A country-Western neo-noir, RED ROCK WEST is one of the under-heralded gems of the 1990s. Director and co-writer John Dahl made a better-known cult hit the following year with THE LAST SEDUCTION, got a whole new following with 1998’s ROUNDERS, and has had a long and successful career directing television, but this early effort is a sterling example of clever, efficient storytelling which relies as much on character and visual cues as it does stylishness and bleak humor. Cage is at peak handsomeness in this film, for those who are interested in that aspect of an actor’s being, but what’s even more intriguing is how subdued he is, which was rare at the time and only got moreso as time went on. He plays the patsy in this noir set-up, with Lara Flynn Boyle as the femme fatale, the great J.T. Walsh as the weasel-eyed criminal mastermind, and Dennis Hopper as the… well, you’ll really have to see this movie to get the full picture. Let’s just say that Nicolas Cage was already an unhinged enough performer before he encountered one of the unhinged masters. Introducing Hopper to Cage would seem to be like dropping a gasoline truck into a volcano.

Vampire's Kiss (1988)


All right. Let’s take a step back here for a second. We’re gonna need the distance. As much as most people know about VAMPIRE’S KISS, if they know anything, is that this is the movie in which Nicolas Cage ate a live cockroach. If that’s what you’ve heard, you have not been misled. But what if I told you that eating a live cockroach is only the fifty-third most bizarre thing Nicolas Cage does in VAMPIRE’S KISS?  Written by Joseph Minion (AFTER HOURS) and directed by Robert Bierman, who was apparently up for Cronenberg’s job on THE FLY, the implications of VAMPIRE’S KISS are positively Kafka-esque. The best way I can describe it quickly would be to call it AMERICAN PSYCHO, only if Christian Bale’s character became convinced he was becoming a vampire. I’m really not sure what happens in the movie is meant to be taken at face value. Is he really becoming a vampire, or is he just really bored? I don’t know.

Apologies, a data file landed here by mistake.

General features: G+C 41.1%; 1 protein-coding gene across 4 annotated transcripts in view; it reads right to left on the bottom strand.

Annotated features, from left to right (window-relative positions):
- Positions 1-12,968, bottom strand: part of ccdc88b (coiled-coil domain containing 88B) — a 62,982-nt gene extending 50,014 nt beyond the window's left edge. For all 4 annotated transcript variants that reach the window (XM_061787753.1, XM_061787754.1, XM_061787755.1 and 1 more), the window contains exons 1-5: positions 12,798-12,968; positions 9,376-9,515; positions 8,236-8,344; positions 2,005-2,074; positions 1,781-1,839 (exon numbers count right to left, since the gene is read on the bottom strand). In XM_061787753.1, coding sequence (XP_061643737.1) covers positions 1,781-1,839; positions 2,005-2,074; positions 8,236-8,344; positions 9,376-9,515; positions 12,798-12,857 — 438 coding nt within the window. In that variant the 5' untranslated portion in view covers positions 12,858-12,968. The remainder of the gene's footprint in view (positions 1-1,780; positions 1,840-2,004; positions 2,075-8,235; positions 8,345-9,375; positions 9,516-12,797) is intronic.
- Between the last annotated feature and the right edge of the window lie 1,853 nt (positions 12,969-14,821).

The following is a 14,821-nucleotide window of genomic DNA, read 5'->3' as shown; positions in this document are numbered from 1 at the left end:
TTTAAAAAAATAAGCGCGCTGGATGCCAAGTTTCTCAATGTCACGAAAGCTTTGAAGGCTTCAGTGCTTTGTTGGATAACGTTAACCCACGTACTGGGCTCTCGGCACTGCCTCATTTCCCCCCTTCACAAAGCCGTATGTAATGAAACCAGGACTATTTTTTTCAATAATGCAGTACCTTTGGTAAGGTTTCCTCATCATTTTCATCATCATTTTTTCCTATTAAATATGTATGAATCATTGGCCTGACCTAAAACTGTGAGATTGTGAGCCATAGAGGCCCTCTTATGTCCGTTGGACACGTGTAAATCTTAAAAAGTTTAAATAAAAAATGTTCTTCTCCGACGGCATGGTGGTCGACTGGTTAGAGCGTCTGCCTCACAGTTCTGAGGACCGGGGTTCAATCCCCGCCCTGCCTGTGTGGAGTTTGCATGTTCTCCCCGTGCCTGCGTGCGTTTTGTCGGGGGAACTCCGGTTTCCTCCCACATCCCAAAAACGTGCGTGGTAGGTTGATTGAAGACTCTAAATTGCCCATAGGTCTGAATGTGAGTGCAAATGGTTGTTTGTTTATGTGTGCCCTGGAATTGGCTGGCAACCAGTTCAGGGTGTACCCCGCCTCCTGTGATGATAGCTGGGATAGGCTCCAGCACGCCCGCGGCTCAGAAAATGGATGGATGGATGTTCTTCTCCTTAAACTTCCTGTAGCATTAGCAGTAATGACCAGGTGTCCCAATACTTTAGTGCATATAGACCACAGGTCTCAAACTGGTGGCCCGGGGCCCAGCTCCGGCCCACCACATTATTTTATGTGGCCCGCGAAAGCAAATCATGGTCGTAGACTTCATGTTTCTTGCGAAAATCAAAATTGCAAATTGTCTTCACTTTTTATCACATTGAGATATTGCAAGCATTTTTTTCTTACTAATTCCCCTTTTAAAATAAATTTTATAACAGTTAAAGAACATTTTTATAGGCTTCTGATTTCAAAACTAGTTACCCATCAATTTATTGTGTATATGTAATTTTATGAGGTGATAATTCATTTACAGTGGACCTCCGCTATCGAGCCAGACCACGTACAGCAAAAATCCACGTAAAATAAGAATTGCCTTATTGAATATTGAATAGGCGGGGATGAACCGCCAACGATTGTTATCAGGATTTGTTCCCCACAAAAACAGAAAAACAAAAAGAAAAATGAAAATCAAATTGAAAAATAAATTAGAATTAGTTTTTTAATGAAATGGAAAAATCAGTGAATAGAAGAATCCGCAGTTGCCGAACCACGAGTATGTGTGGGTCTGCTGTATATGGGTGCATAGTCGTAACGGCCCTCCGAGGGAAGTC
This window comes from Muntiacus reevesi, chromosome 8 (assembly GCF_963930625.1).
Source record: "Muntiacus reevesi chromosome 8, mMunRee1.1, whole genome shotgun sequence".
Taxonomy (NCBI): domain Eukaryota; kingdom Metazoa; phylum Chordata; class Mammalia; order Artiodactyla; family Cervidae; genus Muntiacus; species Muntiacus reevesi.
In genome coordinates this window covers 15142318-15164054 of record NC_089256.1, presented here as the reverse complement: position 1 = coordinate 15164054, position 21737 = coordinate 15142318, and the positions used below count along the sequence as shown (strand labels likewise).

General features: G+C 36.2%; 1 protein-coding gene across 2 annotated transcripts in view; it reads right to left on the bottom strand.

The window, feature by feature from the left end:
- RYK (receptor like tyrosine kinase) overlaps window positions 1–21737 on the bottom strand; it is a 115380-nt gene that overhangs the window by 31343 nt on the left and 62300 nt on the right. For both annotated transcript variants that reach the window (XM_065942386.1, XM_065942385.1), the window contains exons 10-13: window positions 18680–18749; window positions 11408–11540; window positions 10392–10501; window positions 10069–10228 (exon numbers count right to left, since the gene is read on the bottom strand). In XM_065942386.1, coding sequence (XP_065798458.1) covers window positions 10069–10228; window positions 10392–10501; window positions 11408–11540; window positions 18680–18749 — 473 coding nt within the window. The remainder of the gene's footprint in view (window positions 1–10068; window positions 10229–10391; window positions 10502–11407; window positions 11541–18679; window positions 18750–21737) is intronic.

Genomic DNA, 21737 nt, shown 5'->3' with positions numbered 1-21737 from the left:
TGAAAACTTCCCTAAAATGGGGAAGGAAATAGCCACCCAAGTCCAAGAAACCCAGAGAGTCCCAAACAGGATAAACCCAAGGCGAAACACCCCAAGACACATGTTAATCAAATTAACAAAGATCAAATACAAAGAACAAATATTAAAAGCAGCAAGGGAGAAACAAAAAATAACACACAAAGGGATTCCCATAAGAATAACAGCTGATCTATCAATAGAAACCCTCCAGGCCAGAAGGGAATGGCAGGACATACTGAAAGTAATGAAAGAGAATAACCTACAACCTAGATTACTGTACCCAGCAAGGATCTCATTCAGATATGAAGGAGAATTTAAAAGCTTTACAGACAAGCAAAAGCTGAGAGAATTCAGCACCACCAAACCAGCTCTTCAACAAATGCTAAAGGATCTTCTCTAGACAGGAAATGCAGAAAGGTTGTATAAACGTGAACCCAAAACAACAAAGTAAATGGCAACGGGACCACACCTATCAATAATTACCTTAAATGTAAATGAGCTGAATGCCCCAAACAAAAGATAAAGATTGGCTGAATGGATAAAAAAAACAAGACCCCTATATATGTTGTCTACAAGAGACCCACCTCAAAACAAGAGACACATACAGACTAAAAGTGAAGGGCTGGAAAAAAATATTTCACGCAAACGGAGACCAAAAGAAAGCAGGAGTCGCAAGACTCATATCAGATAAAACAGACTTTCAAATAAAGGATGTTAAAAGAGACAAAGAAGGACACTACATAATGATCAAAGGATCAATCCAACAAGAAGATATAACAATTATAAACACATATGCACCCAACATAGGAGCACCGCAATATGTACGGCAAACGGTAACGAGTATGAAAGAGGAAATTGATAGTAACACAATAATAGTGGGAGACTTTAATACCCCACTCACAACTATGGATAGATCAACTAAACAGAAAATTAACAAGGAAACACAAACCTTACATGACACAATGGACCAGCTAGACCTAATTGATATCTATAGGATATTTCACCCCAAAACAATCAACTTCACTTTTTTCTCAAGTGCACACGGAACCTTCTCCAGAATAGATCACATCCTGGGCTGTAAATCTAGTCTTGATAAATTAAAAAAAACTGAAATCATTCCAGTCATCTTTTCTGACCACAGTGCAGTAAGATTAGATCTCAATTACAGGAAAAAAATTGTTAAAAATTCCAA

I do know that Cage’s performance in this film is almost literally deranged. In recent years, he has mentioned that his term for the acting style he has devised is “nouveau shamanic” — if that’s the case, then the spirit this particular shaman conjures most frequently is Max Schreck from NOSFERATU. German expressionism in general and that film in particular are massive influences upon the acting choices of Nicolas Cage. You can see it in the way Cage creeps into Kathleen Turner’s room at night in that aforementioned scene from PEGGY SUE GOT MARRIED. You can see it all the hell over VAMPIRE’S KISS. Not for nothing did Cage produce the 2000 film SHADOW OF THE VAMPIRE, which dramatizes the making of NOSFERATU, mischievously insinuating that Schreck played a vampire too well to be merely acting. In SHADOW OF THE VAMPIRE,  Max Schreck is played by Willem Dafoe. One presumes this is because Nicolas Cage had already done it, in VAMPIRE’S KISS, although it should be specified that Cage’s Peter Loew is not a German, he’s a New Yorker who speaks in an effete, faux-British accent. Looking like a goofier version of Ryan Gosling, the young Cage is clearly being allowed to experiment. I don’t know much about Robert Bierman’s work but on the basis of this evidence,  he was no Josef von Sternberg. In other words, he directs his actors on a loose leash. Peter Loew is an oddball creation, still one of Cage’s most manic, long before that extremely fake plastic bat ever flutters through the window.